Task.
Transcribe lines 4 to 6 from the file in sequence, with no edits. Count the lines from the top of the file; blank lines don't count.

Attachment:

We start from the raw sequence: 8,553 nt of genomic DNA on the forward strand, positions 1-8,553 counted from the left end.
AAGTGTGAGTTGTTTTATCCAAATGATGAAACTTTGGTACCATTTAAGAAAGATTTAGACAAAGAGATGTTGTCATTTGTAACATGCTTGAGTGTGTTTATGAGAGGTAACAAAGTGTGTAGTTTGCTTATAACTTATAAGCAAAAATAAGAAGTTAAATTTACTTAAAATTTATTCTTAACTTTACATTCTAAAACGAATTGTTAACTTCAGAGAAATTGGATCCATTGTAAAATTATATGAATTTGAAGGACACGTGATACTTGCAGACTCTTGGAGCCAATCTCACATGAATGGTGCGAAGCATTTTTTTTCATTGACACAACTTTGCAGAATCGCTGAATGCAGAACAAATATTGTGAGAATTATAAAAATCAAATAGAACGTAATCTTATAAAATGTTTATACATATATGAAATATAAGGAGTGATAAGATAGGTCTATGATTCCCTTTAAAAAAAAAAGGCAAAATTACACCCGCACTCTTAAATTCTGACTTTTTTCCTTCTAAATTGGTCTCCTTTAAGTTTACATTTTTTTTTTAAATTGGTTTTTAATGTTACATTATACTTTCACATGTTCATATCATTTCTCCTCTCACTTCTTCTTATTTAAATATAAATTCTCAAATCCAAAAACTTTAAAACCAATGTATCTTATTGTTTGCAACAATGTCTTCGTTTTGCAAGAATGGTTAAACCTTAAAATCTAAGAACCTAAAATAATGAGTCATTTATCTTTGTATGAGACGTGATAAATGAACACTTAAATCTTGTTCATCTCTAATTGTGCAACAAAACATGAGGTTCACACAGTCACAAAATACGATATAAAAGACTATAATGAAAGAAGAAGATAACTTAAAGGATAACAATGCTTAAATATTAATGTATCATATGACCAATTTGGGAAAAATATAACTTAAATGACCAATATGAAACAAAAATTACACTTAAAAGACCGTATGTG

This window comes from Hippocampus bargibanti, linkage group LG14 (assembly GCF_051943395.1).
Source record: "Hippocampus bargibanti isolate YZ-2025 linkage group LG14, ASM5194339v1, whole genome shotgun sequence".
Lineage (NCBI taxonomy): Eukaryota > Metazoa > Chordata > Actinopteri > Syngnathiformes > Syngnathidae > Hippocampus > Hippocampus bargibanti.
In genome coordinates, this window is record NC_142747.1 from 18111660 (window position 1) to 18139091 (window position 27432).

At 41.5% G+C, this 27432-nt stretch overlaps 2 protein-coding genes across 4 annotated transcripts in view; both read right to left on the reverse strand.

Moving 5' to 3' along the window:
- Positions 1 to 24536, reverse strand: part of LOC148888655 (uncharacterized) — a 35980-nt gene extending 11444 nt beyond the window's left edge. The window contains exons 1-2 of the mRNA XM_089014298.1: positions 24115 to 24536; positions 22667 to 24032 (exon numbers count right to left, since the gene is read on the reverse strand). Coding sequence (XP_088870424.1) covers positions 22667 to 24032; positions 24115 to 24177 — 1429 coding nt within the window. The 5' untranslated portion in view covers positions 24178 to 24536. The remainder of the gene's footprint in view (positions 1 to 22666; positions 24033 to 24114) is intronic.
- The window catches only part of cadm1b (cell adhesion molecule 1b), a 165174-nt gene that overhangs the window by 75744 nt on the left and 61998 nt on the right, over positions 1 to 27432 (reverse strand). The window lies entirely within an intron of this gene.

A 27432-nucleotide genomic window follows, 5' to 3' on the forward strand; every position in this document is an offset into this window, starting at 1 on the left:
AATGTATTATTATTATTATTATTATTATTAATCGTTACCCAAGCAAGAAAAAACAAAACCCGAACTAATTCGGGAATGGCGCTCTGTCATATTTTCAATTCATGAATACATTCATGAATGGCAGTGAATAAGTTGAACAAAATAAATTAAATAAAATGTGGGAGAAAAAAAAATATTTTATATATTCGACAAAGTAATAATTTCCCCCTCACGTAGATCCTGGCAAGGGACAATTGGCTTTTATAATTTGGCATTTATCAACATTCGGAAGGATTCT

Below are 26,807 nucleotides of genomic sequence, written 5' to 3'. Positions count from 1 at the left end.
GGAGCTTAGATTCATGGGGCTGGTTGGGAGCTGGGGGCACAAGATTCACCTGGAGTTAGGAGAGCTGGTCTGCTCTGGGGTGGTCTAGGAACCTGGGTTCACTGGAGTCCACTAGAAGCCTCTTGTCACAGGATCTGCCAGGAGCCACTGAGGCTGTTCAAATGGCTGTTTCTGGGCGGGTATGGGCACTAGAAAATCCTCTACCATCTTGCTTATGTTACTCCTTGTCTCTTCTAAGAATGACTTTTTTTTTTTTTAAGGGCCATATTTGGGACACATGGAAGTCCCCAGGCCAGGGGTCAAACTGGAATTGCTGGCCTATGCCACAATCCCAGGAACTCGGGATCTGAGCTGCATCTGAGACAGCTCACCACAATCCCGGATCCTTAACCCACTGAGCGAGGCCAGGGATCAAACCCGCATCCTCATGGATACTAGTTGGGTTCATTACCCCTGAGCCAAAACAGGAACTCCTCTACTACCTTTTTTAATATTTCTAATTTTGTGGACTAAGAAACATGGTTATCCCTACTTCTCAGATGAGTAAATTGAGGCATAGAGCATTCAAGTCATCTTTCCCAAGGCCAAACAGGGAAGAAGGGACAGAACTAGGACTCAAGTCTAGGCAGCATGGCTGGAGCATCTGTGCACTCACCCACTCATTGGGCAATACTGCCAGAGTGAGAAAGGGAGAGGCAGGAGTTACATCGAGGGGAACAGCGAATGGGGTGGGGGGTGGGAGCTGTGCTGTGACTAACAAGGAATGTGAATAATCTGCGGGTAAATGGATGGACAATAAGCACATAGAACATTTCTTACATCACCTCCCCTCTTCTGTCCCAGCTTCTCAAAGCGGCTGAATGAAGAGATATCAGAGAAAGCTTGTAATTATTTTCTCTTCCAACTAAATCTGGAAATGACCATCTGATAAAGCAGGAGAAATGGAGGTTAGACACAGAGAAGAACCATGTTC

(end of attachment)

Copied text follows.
Source record: "Hippocampus bargibanti isolate YZ-2025 linkage group LG14, ASM5194339v1, whole genome shotgun sequence".
Lineage (NCBI taxonomy): Eukaryota > Metazoa > Chordata > Actinopteri > Syngnathiformes > Syngnathidae > Hippocampus > Hippocampus bargibanti.
In genome coordinates, this window is record NC_142747.1 from 18111660 (window position 1) to 18139091 (window position 27432).